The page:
A variety of stakeholders groups, with differing priorities and objectives, must be engaged in the waste management debate in order for substantive change to be realized.
Cairo's poor solid waste management (SWM) system has created serious consequences on the environment and on human health. Uncollected or improperly treated and disposed of garbage contaminates ground water and soil and can have damaging sanitary results. Given the relative strength and priorities of the different stakeholders, and perceived threats or opportunities to each in light of adjustments in the industry, we must deal with differing stakeholder opinions on many key issues.
The overall goal is to establish a sustainable, efficient SWM system which meets the needs of the citizens, including the poor. It is designed to generate employment and income, promote the health and well-being of the people, and protect the quality and sustainability of the city. There are complementary roles for a variety of stakeholders the political, social, financial, economic and technical institutions. For example, a strategy that does not achieve the social objective of education, the population, or the financial objective of ensuring an industry that is financially viable, is bound to be under-effective, or even fail.
A stakeholder mapping of the system shows the need to bring a range of stakeholder groups into a consultative process, including residents, waste collectors, NGOs and civil society organizations, multinational companies, the recycling sector, governmental agencies and leaders, neighborhood councils and municipalities, donors, and other groups.
Residents must be involved from high, middle and low income neighborhoods alike. They are disgruntled by the fact that they are paying twice for a reduced level of service. Between 30-50% of municipal waste in Cairo is not collected; neighborhoods which suffer from this neglect are the low income ones .
The traditional household waste collectors remain the main source of labor for this trade. However, what keeps them working at low wages and long hours and difficult conditions is the potential profit to be made from recyclables. They continue to operate informally under the multinational companies, and are paid less than when they were licensed by CCBA (Cairo Cleaning and Beautification Authority), and still informally take the waste home to sort, recover, process, trade and manufacture
NGOs representing neighborhoods and households will be involved by mobilizing to conduct public awareness campaigns at the household level and implement door to door campaigns on source segregation. NGOs that have tested the new proposed source segregation system include: APE, ICED, SoY, Hemaya, among others. Multinational companies involved in the waste sector, such as AAEC, FCC must be involved in the zones they service. Likewise the recycling private sector, including SMEs and large industrial recyclers need a steady supply of recovered plastic to feed their industries and reduce the need to import virgin plastic.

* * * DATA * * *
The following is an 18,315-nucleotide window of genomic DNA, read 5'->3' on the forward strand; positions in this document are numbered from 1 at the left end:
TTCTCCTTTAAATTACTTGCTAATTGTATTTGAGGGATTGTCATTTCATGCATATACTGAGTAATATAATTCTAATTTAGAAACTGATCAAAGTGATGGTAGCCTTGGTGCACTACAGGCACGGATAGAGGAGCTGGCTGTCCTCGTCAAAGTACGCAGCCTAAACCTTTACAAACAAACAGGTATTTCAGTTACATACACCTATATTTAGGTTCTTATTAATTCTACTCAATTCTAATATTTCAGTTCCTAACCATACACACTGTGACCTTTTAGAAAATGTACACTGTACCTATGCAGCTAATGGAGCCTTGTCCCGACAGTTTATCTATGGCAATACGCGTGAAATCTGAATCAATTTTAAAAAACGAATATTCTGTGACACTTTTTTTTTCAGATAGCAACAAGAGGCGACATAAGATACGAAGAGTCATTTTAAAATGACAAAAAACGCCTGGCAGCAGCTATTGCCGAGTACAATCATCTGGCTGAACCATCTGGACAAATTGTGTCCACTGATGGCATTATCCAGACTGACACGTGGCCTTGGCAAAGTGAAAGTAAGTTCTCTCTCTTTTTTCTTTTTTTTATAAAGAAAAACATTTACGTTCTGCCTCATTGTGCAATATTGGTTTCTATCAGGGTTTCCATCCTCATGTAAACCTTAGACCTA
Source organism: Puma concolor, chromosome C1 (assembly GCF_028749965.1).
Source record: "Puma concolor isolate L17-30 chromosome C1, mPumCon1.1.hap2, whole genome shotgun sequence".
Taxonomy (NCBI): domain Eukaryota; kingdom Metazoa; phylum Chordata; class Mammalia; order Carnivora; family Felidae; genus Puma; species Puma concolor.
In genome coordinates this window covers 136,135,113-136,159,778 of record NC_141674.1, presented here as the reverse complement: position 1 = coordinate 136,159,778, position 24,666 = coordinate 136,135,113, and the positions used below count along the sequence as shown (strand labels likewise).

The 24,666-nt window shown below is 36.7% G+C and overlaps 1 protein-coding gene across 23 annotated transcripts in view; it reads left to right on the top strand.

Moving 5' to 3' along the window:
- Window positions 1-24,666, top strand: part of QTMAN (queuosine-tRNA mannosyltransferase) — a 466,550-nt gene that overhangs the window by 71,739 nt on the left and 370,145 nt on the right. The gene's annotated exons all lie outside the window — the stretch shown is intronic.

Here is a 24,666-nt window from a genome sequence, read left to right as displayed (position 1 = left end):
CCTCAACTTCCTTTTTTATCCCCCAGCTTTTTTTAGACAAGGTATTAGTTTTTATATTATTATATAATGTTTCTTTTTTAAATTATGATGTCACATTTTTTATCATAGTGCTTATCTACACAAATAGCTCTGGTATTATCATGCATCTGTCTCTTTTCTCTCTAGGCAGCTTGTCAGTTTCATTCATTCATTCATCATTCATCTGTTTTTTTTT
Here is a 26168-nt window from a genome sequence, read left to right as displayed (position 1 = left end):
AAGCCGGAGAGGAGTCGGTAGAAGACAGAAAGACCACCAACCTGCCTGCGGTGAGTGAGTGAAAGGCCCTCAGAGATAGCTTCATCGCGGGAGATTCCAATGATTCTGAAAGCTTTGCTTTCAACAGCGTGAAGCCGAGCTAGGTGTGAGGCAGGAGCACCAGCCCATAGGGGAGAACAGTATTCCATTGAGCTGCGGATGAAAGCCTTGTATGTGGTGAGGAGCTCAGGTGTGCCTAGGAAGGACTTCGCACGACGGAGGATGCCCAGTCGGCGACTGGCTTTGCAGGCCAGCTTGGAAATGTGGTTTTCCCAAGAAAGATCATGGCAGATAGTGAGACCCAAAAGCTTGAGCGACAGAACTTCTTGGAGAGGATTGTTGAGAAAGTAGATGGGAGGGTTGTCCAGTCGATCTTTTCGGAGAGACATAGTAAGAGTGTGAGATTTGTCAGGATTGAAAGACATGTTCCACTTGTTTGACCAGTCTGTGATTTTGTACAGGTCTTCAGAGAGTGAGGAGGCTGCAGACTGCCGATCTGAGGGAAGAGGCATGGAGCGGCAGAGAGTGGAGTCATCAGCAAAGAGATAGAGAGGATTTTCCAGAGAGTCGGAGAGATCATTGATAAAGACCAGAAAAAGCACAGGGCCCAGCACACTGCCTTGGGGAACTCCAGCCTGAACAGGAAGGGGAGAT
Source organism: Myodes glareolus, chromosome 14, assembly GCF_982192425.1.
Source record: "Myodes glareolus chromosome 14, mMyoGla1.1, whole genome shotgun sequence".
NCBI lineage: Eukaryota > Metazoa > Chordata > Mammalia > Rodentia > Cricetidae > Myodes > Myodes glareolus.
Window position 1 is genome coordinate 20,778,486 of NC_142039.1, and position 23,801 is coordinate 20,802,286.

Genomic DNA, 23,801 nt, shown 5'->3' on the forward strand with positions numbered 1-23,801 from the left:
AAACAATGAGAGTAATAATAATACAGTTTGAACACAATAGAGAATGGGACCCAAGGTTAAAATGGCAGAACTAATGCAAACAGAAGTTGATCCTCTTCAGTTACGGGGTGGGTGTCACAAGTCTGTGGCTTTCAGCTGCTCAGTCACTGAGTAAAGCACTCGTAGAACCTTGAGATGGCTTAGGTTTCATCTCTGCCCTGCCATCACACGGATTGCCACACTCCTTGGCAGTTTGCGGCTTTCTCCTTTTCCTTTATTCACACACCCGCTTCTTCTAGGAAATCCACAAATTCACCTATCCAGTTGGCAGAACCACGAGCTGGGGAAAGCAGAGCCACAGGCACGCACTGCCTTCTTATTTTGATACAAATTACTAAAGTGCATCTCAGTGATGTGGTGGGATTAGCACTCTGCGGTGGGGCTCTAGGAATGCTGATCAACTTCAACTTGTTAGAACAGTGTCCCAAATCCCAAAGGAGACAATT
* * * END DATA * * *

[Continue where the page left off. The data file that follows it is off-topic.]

Various agencies of government have a key role to play, including The Egyptian Environmental Affairs Agency (EEAA), the Governor of Cairo, the Cairo Cleansing and Beautification Authority which licenses collectors serving residents and commercial and institutional waste generators, the Governor of Giza and the Giza Beautification Authority Local Neighborhood Councils and municipalities; the Social Fund for Development (SFD) and the Environmental Protection Fund (EPF) at the EEAA which extends credit to youths and to traditional collectors to set up small and medium recycling enterprises.
Current and future donors, including the World Bank, USAID, GTZ, and the EU play a key role in supporting youth in employment schemes, the traditional collectors to upgrade their methods, the local authorities to build their capacities to monitor the system, and other areas. Media and advertising companies support the EEAA's public awareness campaign on source segregation of household waste into wet and dry. Consultants, industry professionals, investors and lenders, and research and legal firms play a key role, as do trade organizations such as the Federation of Egyptian Industries Plastic Chamber and the Plastic Technology Center in Alexandria.
We are at a critical juncture, one that is transformational -- both from the strength of our position and the pressure on government. In order to make progress in this sector, we need to understand all stakeholder interests as we develop our strategy since all will be affected, including: Who are the stakeholders? What do they want to accomplish? How are they incentivized? The long term goal is to reach a comprehensive management system with a strong waste infrastructure supporting it. All stakeholders will need to be engaged in order to bring this about.
Courtesy of CID Consulting